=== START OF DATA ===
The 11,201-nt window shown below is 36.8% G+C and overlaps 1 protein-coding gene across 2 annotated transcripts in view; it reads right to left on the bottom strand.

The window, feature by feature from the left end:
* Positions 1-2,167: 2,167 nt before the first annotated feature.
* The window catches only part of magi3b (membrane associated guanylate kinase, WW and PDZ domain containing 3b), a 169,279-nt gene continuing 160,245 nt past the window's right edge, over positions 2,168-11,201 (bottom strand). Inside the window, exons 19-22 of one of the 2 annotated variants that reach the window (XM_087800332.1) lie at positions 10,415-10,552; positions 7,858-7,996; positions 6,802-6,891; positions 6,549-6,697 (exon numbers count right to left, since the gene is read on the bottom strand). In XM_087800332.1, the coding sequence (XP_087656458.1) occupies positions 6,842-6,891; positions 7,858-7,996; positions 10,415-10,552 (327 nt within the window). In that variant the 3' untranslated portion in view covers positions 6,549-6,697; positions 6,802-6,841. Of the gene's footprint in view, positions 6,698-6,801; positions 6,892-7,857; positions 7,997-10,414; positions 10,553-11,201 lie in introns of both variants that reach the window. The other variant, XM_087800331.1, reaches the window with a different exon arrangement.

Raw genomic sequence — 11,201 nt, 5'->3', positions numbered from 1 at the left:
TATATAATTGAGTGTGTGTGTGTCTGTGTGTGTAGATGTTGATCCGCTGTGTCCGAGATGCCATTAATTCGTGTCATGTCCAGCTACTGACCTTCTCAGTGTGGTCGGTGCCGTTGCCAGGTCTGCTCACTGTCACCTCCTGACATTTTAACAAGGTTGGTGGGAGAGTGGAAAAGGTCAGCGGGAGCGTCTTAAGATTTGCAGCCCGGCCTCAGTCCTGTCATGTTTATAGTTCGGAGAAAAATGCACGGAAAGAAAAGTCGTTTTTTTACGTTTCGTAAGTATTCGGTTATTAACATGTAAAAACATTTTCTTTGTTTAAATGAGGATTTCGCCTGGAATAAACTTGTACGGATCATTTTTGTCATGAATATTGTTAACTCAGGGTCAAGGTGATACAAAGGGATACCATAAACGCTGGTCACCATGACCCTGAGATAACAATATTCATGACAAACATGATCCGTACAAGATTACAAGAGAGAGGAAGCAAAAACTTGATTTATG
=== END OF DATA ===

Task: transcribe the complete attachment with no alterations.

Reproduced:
The 11,201-nt window shown below is 36.8% G+C and overlaps 1 protein-coding gene across 2 annotated transcripts in view; it reads right to left on the bottom strand.

The window, feature by feature from the left end:
* Positions 1-2,167: 2,167 nt before the first annotated feature.
* The window catches only part of magi3b (membrane associated guanylate kinase, WW and PDZ domain containing 3b), a 169,279-nt gene continuing 160,245 nt past the window's right edge, over positions 2,168-11,201 (bottom strand). Inside the window, exons 19-22 of one of the 2 annotated variants that reach the window (XM_087800332.1) lie at positions 10,415-10,552; positions 7,858-7,996; positions 6,802-6,891; positions 6,549-6,697 (exon numbers count right to left, since the gene is read on the bottom strand). In XM_087800332.1, the coding sequence (XP_087656458.1) occupies positions 6,842-6,891; positions 7,858-7,996; positions 10,415-10,552 (327 nt within the window). In that variant the 3' untranslated portion in view covers positions 6,549-6,697; positions 6,802-6,841. Of the gene's footprint in view, positions 6,698-6,801; positions 6,892-7,857; positions 7,997-10,414; positions 10,553-11,201 lie in introns of both variants that reach the window. The other variant, XM_087800331.1, reaches the window with a different exon arrangement.

Raw genomic sequence — 11,201 nt, 5'->3', positions numbered from 1 at the left:
TATATAATTGAGTGTGTGTGTGTCTGTGTGTGTAGATGTTGATCCGCTGTGTCCGAGATGCCATTAATTCGTGTCATGTCCAGCTACTGACCTTCTCAGTGTGGTCGGTGCCGTTGCCAGGTCTGCTCACTGTCACCTCCTGACATTTTAACAAGGTTGGTGGGAGAGTGGAAAAGGTCAGCGGGAGCGTCTTAAGATTTGCAGCCCGGCCTCAGTCCTGTCATGTTTATAGTTCGGAGAAAAATGCACGGAAAGAAAAGTCGTTTTTTTACGTTTCGTAAGTATTCGGTTATTAACATGTAAAAACATTTTCTTTGTTTAAATGAGGATTTCGCCTGGAATAAACTTGTACGGATCATTTTTGTCATGAATATTGTTAACTCAGGGTCAAGGTGATACAAAGGGATACCATAAACGCTGGTCACCATGACCCTGAGATAACAATATTCATGACAAACATGATCCGTACAAGATTACAAGAGAGAGGAAGCAAAAACTTGATTTATG